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HHS "PROVIDER CONSCIENCE": Bush Legacy
January 20, 2009 2:54 PM   Subscribe

On January 20, the HHS "Provider Conscience Rule" went into effect, allowing employees and volunteers at government-funded hospitals and clinics to deny patients access to a variety of medical services, based on moral objection. The Rule is one of the Bush Administration's parting midnight regulations. Ostensibly focusing on abortion and sterilization, it is considered by some to be written so vaguely that it might be applied to "contraception, fertility treatments, HIV/AIDS services, gender reassignment, end-of-life care, or any other medical practice to which someone might have a personal moral (not even religious) objection.”

The Attorney General's Office of Connecticut, joined by seven states, has filed a lawsuit to quash the regulation. Some background about HHS' Provider Conscience Regulation.
posted by terranova (31 comments total) 4 users marked this as a favorite

 
Ah, context.
posted by infinitewindow at 3:01 PM on January 20, 2009


End of life care?

Some doctor is going to decide how I spend my death based on THEIR religion?
Fuck that.
posted by Monsters at 3:10 PM on January 20, 2009


Now how do I go about finding a doctor who is demonstratably an atheist?
posted by Astro Zombie at 3:18 PM on January 20, 2009 [3 favorites]


Great.

"Can I have some more morphine? The cancer that is eating away at me has left me in terrible pain."

"Sorry. God told me that you need to suffer."
posted by alphathefish at 3:18 PM on January 20, 2009


Rip this out, threads and all.
posted by orthogonality at 3:25 PM on January 20, 2009


Thanks oh so ethical Representative Weldon for creating the amendment that drove this.
posted by BrotherCaine at 3:37 PM on January 20, 2009


We had a discussion on this months ago. The regulations defining the "Conscience Rules" are clearly contained in a section titled "Abortion and Sterilization" or something similar.

Also, most doctors are specialized in a certain area. So unless people are calling for doctors to be forced to perform operations that are not in their specialty, I'm unclear why the rule is needed in the first place. Are there really that many abortion doctors who refuse to do their job?
posted by jsonic at 3:41 PM on January 20, 2009


I remember one doctor at a Catholic university's hospital explaining to me that "now would be a good time to quit smoking, because Lent's about to begin".

I smiled and nodded, refraining from explaining that not only am I not Catholic, I'm not Christian.
posted by orthogonality at 3:42 PM on January 20, 2009 [1 favorite]


Related, sort of.
posted by exogenous at 3:44 PM on January 20, 2009


I'm unclear why the rule is needed in the first place. Are there really that many abortion doctors who refuse to do their job?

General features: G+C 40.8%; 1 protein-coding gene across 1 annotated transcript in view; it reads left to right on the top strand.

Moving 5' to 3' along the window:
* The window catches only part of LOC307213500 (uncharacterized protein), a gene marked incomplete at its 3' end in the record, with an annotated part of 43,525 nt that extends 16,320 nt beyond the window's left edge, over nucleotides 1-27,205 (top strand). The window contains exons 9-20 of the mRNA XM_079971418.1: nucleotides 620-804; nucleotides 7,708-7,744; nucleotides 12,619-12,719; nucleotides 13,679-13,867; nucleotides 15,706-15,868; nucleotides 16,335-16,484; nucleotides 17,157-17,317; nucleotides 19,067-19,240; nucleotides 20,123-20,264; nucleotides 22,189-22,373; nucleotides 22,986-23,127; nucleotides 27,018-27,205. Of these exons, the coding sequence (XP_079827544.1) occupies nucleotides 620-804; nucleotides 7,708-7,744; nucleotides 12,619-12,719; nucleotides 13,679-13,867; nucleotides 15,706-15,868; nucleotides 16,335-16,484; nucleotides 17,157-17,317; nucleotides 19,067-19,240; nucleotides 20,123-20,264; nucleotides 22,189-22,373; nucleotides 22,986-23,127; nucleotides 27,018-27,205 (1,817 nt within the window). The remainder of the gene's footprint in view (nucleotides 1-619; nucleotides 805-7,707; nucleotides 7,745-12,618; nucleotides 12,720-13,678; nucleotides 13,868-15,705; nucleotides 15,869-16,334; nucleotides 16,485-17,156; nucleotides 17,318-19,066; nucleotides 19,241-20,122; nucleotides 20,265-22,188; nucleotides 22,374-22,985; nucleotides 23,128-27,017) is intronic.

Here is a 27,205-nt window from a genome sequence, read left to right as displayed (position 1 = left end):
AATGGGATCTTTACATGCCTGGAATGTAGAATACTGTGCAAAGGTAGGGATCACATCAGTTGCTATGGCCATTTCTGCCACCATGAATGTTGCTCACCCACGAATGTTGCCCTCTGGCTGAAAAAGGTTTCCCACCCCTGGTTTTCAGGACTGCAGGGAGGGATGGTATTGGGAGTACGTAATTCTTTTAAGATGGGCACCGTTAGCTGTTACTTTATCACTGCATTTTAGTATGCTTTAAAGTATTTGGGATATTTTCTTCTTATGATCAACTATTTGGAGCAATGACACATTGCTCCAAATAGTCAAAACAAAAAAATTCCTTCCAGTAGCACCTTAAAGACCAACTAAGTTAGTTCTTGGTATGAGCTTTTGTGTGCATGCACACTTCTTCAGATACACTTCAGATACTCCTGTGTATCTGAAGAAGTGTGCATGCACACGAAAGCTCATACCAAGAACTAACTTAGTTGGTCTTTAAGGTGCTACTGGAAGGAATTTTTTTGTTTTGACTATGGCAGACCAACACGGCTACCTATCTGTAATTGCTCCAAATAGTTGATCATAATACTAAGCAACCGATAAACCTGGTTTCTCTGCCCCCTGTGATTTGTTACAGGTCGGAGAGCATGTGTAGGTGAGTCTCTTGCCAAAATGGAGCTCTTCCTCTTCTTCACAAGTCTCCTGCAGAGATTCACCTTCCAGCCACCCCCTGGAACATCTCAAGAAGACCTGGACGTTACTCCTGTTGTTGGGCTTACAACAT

This Rule could have adverse affects (including physical harm) upon scores of patients. Two prior exemplary cases are cited here: a 42-year-old mother denied emergency contraception who became pregnant; and a 19-year-old woman who had a life-threatening pulmonary embolism, who was denied treatment at a religiously-affiliated institution which would not perform a first-trimester abortion.

And this New York study found that 29% of respondent hospitals would refuse on moral or religious grounds to abide by patients' wishes to withhold or withdraw life support.
posted by terranova at 3:57 PM on January 20, 2009


"... That could mean 14 percent of patients, or more than 40 million Americans, may have doctors who do not feel ethically bound to disclose information about treatments they find objectionable... And 29 percent of patients, or nearly 100 million Americans, may be cared for by doctors who do not feel they must refer patients to another doctor who would provide the service the patient requests."
posted by terranova at 4:09 PM on January 20, 2009


to which someone might have a personal moral (not even religious) objection.”

Oh, well, what could be more awful? People having moral beliefs without having signed up to a government-approved tax-exempt group with a collection of figureheads.

I think the regulation described is a pile of shit, and all, but I fail to see how it's ALL THE MORE AWFUL!!!!!1111!!!! because the morality in question does not appeal to an invisible guy in the sky.

Are there really that many abortion doctors who refuse to do their job?

Perhaps not, but there are certainly no shortage of chemists and nurses who will fuck up your attempts to be responsible with contraceptives.
posted by rodgerd at 4:30 PM on January 20, 2009


OK, I openly challenge all medical professionals who claim to oppose this rule (if it is as broad as feared, which I doubt) to deny routine care to Christians of any stripe, on the basis of personal moral objection.

...got a toothache? Oops, I see you're wearing a cross. Sorry, I'm morally opposed to the removal of impacted teeth. How unfortunate for you. No, sorry, I'm also morally opposed to sending you to another dentist. Funny how that works.
posted by aramaic at 4:42 PM on January 20, 2009 [1 favorite]


President Obama, Overturn the Global Gag Rule!
posted by homunculus at 4:43 PM on January 20, 2009


OK, I openly challenge all medical professionals who claim to oppose this rule (if it is as broad as feared, which I doubt) to deny routine care to Christians of any stripe, on the basis of personal moral objection.

Yeah, because all Christians support this kind of reactionary bullshit.

I'm an atheist, but there's plenty of historical precedent for narrow-minded patriarchal moral gotchas among atheists as well as people of faith. Sometimes religion is just the excuse of someone who would want to control your life because of their personality, and if you took away the religion there'd be some other kind of bullshit father-knows-best justification.